By Del Quentin Wilber
Washington Post Staff Writer
Saturday, October 18, 2008
A feisty Sen. Ted Stevens sparred with a federal prosecutor yesterday, testifying at his corruption trial that he always paid his bills and that an oil services company played no role in remodeling his Alaska house.
Stevens (Alaska), one of the most powerful Republicans in the Senate, took the witness stand in his own defense to counter charges that he lied on financial disclosure forms to hide more than $250,000 in gifts and renovations to his Girdwood house provided by a close friend, Bill Allen, who headed the now-defunct oil services company Veco.
Federal prosecutors have alleged that Stevens turned to Allen and Veco for the work because Stevens knew the labor would be free.
The 84-year-old lawmaker, who is running for reelection to a seventh full term, lived up to the combative reputation he has earned in Congress. A former prosecutor himself, Stevens repeatedly critiqued the way he was questioned by Justice Department attorney Brenda Morris.
"I am not going to get in a numbers game with you," he said at one point. "You are not listening to me," he said, criticizing another of her questions as "tautological."
Stevens's defense hinges on his ability to convince jurors that he never falsified the disclosure forms. His legal team, led by defense attorney Brendan Sullivan, has asserted that the senator and his wife paid $160,000 for work on the house -- a fair market price for the job. They have also said that Stevens's wife oversaw the project.
In many ways, the case will come down to whether jurors believe Stevens and his wife or Allen, who has pleaded guilty to federal bribery charges in a wide-ranging probe of corruption in Alaska politics. Allen has testified that he provided the workers and materials for much of the project, which started in 2000 and transformed a small cabin into a two-story house with two wraparound decks, a whirlpool and a garage.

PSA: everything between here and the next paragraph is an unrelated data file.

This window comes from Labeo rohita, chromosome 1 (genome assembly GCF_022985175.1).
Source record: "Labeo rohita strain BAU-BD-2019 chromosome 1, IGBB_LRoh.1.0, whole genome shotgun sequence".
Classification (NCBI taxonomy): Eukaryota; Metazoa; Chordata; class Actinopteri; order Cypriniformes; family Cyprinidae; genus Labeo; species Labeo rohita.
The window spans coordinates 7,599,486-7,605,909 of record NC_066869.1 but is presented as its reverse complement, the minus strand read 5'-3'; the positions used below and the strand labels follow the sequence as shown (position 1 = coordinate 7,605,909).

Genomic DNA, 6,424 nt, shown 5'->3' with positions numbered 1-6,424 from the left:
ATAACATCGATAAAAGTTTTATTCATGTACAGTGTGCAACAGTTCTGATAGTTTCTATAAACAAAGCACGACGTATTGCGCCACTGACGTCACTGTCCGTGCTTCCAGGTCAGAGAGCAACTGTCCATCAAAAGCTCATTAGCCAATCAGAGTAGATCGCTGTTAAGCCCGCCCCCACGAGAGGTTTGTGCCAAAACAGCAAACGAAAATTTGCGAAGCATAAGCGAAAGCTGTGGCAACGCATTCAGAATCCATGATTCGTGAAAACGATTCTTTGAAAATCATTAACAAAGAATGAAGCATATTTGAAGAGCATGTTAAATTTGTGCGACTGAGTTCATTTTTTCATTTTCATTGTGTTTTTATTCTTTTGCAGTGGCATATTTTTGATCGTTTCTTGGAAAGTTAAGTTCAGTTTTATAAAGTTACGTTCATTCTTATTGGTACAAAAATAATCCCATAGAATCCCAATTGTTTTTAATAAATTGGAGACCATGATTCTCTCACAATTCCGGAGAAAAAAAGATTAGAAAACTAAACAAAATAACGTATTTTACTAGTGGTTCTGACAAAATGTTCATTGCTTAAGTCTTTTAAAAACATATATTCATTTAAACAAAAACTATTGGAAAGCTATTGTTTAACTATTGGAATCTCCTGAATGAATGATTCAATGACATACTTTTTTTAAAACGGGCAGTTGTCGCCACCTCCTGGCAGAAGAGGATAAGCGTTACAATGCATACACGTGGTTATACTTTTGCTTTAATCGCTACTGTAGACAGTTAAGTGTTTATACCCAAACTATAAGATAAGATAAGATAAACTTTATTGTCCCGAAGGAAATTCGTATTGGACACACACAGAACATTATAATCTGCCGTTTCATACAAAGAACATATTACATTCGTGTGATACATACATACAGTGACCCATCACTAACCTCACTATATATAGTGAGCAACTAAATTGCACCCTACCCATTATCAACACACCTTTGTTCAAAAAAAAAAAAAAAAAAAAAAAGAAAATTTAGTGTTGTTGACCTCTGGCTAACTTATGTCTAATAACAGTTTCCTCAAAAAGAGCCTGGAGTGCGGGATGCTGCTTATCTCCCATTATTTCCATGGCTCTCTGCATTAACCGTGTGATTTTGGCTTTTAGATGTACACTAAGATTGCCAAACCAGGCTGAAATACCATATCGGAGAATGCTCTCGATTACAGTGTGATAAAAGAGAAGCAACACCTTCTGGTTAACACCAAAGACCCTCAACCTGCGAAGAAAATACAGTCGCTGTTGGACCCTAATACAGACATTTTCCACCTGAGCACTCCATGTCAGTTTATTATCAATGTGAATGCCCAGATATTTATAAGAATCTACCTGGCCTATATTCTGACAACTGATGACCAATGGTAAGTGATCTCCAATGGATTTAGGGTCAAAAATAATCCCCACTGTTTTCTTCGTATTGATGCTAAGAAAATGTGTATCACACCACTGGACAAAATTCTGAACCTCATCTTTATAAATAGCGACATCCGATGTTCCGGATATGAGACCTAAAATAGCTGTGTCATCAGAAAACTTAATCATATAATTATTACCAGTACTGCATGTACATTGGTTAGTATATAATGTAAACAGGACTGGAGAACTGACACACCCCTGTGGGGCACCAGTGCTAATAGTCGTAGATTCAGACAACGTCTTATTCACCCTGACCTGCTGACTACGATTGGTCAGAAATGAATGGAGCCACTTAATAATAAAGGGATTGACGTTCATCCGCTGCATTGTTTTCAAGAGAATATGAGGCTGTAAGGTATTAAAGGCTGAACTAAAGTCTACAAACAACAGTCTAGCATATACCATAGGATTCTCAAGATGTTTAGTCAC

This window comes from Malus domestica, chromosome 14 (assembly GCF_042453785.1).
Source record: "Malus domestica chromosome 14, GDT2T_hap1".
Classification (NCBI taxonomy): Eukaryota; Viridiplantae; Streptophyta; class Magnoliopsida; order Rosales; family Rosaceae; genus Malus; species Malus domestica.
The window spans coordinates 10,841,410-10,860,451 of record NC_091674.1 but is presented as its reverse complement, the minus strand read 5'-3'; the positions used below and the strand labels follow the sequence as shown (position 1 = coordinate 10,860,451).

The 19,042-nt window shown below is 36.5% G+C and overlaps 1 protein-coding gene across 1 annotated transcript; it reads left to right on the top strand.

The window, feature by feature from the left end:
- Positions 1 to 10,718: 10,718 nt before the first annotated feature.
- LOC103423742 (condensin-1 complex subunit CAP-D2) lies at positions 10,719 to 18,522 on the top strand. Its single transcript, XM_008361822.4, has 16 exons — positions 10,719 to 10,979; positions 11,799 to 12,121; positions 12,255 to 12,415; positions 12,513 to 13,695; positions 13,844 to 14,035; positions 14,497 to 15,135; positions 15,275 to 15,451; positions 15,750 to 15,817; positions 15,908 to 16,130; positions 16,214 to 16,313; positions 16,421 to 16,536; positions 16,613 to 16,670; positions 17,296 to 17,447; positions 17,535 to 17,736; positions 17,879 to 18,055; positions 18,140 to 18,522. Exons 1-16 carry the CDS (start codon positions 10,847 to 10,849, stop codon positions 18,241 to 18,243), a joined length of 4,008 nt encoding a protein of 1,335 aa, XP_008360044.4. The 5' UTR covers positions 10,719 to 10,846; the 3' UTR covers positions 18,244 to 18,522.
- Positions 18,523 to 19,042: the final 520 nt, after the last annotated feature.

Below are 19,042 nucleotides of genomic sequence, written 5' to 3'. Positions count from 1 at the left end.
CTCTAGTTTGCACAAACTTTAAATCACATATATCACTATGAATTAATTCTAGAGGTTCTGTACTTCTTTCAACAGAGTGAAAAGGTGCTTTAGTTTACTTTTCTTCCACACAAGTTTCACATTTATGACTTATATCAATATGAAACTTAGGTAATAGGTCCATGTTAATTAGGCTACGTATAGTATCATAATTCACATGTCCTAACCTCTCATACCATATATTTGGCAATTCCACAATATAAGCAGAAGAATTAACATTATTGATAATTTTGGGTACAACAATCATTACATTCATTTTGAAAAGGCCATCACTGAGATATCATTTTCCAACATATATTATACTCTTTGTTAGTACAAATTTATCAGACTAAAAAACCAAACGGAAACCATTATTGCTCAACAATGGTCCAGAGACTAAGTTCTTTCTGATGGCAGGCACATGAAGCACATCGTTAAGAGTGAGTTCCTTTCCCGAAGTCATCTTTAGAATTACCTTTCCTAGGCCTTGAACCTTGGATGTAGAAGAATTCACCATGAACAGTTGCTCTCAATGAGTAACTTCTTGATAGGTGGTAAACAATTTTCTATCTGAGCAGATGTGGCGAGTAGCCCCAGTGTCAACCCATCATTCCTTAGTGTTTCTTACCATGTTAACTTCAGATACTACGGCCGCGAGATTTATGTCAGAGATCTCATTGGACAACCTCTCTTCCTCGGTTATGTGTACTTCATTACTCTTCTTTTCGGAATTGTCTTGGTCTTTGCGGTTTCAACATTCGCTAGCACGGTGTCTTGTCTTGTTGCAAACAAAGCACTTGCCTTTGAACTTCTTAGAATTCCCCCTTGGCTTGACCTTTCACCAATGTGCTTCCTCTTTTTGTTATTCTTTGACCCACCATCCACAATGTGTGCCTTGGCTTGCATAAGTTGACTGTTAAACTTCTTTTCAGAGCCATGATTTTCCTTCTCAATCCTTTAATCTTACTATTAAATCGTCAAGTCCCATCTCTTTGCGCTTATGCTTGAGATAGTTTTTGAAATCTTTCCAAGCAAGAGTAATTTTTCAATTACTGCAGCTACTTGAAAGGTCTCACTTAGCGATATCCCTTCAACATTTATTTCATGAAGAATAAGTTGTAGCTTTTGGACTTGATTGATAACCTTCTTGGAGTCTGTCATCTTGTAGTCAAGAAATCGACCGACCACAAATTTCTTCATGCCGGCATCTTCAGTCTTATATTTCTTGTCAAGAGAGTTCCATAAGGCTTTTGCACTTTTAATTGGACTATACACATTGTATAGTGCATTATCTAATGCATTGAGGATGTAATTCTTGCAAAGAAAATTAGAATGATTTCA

Veco records show the company spent tens of thousands of dollars on labor and material, and Veco workers have testified about how they renovated the house on the firm's dime.
Stevens testified yesterday that he was unaware that Veco workers assigned to the remodeling project were on the company payroll. He said he enlisted Allen's help in 1999 to find him an architect and workers and paid the workers through a general contractor, which ran the project. The contractor testified that he reported to a Veco foreman and Allen.
Stevens conceded that, in hindsight, there was "a lot more intersection with Bill Allen than we thought" in the renovation. But, he added, "Bill Allen is not Veco. We never used Veco on this project. Bill Allen was a friend" who helped line up laborers.
Stevens said that Allen told "an absolute lie" when he testified that Stevens repeatedly asked for invoices to cover himself if questions were later raised about the work.
In 1999, Stevens began talking to Allen about jacking his house up on stilts to add a second floor. Stevens said he did not obtain contracts with an architect, who was a Veco employee and provided the plans for the renovations. Stevens also did not have contracts with any others on the project, because "that's the Alaska way."
"Somebody does something for you, you pay him for what he did," he said.